Saturday, January 30, 2010
Serena Williams defends Australian Open championship
In the middle of the Justine Henin's second Australian Open championship set against defending champion Serena Williams, I leaned over to get a look at her feet. You see, I thought she might have borrowed Melanie Oudin's shoes, so strongly did her belief click at that moment. Henin, who has made up her mind that her "second career" will be one of attacking--rather than her signature defending--tennis, was setting up most of her shots just right against Williams, but was then failing to execute them because of repeated unforced errors.
To make matters worse, she continued to struggle with her serve. By sheer force of will and talent, she took four games off of Williams in the first set. Then, serving at 2-3 in the second set, she faced a break point. Williams failed to convert, and that was when the switch got turned on in Henin. Suddenly, her game plan began to work because her shots became fluid and deadly accurate. She held for 3-all, then immediately broke Williams, held at love, then broke her again at love to take the set 6-3. Going into the third set, Henin continued to roll until a fifteen-point win streak ended. She continued to create break points throughout that set, but by this time, Williams had elevated her serve--and her whole game--to the point that she took back the momentum and never let it go.
That is, of course, vintage Serena. Ask Victoria Azarenka, or any number of other players who have gone on a roll against her, only to find that the now 12-time major champion almost always finds a way to regain her dominance. Williams' serve, of course, has a lot to do with this ability, but the rest of her game also becomes spot-on, once she has confidently placed the big serve.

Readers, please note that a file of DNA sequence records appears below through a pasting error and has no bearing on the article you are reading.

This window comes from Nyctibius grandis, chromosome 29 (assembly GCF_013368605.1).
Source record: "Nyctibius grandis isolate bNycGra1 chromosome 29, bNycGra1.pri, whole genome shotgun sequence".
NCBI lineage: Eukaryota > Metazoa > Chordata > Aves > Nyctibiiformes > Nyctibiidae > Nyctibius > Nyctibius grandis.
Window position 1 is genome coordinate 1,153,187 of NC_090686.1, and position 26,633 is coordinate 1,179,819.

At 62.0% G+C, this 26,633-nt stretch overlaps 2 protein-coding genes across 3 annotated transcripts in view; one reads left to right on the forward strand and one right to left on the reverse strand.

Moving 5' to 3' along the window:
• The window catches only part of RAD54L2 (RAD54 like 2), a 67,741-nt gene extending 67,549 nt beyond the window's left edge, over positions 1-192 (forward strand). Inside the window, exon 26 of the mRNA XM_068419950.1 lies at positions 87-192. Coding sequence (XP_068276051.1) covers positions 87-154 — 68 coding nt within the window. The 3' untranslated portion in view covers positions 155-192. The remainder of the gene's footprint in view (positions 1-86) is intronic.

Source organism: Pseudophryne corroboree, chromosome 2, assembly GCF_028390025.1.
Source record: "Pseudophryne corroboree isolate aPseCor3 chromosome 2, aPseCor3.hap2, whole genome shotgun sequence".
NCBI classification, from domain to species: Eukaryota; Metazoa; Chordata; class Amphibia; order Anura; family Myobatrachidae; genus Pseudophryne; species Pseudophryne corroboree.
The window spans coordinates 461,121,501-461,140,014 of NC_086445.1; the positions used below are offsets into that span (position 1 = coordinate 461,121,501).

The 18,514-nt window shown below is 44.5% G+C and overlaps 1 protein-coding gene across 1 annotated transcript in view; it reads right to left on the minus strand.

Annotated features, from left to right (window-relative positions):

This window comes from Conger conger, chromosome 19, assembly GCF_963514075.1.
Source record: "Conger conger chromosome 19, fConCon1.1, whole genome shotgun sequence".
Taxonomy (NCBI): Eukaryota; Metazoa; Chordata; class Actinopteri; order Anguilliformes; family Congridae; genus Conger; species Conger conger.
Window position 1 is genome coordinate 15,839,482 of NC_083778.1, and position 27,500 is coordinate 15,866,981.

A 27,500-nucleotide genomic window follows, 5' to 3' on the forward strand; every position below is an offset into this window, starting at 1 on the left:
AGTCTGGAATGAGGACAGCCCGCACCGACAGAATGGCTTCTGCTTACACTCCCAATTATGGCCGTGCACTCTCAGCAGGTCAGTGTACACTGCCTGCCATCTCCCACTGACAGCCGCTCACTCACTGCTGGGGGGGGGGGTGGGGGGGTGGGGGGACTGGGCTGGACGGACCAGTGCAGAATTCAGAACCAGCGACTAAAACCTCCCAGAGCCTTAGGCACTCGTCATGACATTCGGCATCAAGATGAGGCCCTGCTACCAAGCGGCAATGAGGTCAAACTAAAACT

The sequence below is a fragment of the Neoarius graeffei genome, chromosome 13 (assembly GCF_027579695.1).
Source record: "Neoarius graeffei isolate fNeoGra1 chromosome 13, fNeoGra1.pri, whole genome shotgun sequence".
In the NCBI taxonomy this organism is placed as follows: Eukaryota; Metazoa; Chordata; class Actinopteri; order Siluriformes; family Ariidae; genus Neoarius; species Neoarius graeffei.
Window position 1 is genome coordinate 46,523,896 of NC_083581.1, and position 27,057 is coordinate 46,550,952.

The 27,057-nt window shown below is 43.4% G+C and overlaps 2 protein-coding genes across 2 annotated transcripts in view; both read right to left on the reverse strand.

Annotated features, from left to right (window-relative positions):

At one point in the third set, Williams hit was she thought was an ace. Henin challenged it, and it did turn out to be a fault. No problem--Williams then hit a real ace on the second serve. That is the type of thing Henin--whose serve continues to be way too shaky--was up against. Williams won the third set 6-2, fell onto her back, then got up to receive her fifth Australian Open trophy.
There is no denying that Henin is back, and that the new attacking game is going to benefit her. (It will be interesting see if she puts it on big display during the clay season, when she doesn't really need it.) Like so many other players, though, she needs to do something about her service game. Williams is not the only good returner on the tour, and Henin will continue to run into trouble, despite her extreme talent, if she does not do something about her serve. I do like this new Henin at the net, however. Her coach has been pushing her for years to go to the net more, and it appears she has finally heeded his advice.
Williams, unfortunately, once again explained her third-set momentum by telling the press she had to "man up." Will someone please explain to Serena Williams that finding a way to be tough and brave is not a male quality? A woman of Williams' stature continually contributing to the ubiquitous sexism of professional sports makes it even more difficult for women and girls to be recognized as athletes--and people--on their own terms.
Serena Williams continues to play either superior tennis or tennis that takes her through until she can play superior tennis. At this point, the only real question about her future is how well her body will hold up. On the other hand, she appeared at the Australian Open championship match wrapped and bandaged to the hilt, and--though pushed to three sets--won the title.
Williams has now won more Australian Open singles titles than any other woman in the Open Era.